three cannisters of dirt
Friday, October 27 2006
Gretchen looked around the house and declared that it was a mess and that she hated living in a messy house. This was the opening shot of today's cleaning jihad, a thorough affair that reached from the carpet of her basement library all the way up to the top floor bedroom. It never reached as far as my laboratory, a perpetual outpost of chaos no matter how low household entropy goes.
We found ourselves dumping out the vacuum cleaner dirt cannister three times and it's more than 2 quarts in size. The first time it was rich in drywall dust from the summer garage drywalling project. By the third dumping the dust consisted almost entirely of cat hair.
Gretchen has been a professor at various local college programs since late summer. She doesn't particularly enjoy teaching remedial English students at the community college, but she is always talking about how delighted she is by her students at a maximum security prison near Ellenville, whom she teaches as part of the Bard Prison Initiative. The students in the Bard program are an especially bright group, since they represent the tiniest fraction of the general inmate population. Compared to the sloth, lack of curiosity, and weak reasoning skills of her community college students, the prisoners come across as representatives of an entirely different species of mammal.
Some of Gretchen's prisoner students have been telling her that she should see the movie Hard Candy, insinuating that she reminded them of the female protagonist. Today Hard Candy arrived in its little red Netflix envelope. Gretchen made an elaborate dinner featuring a vegan noodle bake, which we ate while watching the film.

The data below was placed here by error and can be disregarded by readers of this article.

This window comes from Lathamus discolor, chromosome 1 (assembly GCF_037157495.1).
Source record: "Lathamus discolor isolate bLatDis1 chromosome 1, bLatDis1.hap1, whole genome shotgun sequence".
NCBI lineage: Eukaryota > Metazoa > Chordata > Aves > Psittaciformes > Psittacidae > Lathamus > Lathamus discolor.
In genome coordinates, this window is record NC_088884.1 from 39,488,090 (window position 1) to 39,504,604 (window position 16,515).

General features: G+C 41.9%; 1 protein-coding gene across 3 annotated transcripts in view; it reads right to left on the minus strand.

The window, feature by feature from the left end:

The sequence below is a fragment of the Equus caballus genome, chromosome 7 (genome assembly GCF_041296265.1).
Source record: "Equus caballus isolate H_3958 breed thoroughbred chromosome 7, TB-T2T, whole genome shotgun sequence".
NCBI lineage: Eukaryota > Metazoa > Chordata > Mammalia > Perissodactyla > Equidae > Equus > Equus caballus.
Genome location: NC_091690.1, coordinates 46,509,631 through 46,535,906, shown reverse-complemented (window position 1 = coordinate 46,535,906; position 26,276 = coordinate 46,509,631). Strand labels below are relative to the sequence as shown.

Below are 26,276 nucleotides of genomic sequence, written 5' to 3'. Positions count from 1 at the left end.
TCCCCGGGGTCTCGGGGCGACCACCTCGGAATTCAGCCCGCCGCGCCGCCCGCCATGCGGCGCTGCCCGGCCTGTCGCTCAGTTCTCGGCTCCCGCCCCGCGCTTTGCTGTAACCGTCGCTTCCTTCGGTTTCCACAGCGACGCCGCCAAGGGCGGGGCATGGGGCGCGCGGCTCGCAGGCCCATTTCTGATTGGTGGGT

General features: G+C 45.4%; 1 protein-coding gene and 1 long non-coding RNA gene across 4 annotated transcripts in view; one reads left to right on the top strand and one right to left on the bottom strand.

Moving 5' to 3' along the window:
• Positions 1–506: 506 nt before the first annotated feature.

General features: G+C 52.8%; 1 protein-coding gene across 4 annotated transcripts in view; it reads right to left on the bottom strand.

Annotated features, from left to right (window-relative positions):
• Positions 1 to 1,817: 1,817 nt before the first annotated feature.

It was a low budget production, with the vast bulk of it featuring only two actors. Most of what happens takes place in dialog filmed mostly in one location, an interior space full of saturated colors that seemed to be intensified by filtering techniques. The camera work was occasionally jarring, as though we'd taken ecstasy. Strangely, there was virtually no mood music on the soundtrack, and this made our reaction to its disturbing content seem all the more authentic.
When the movie was over, I felt as if I'd been beaten with a hammer (and my balls haven't felt the same since). Usually it takes a lot to disturb me, unless, of course, one cuts the crap and goes straight for the balls. Unusually for a movie, neither of its two main actors were the slightest bit sympathetic. Though he was eventually shown to be evil, I kept hoping the male protagonist would manage to escape and the righteous sadist who'd come to punish him would suffer a terrible fate. I don't care how terrible someone is, it's hard not to root for him when he's totally helpless. Unless, perhaps, his name is Dick Cheney.
As to the question of why Gretchen reminds her prisoner students of Hard Candy's protagonist, that was never clear. I think, though, it has something to do with her no-nonsense take-charge attitude and her fearlessness when dealing with what society has decided are its villains.
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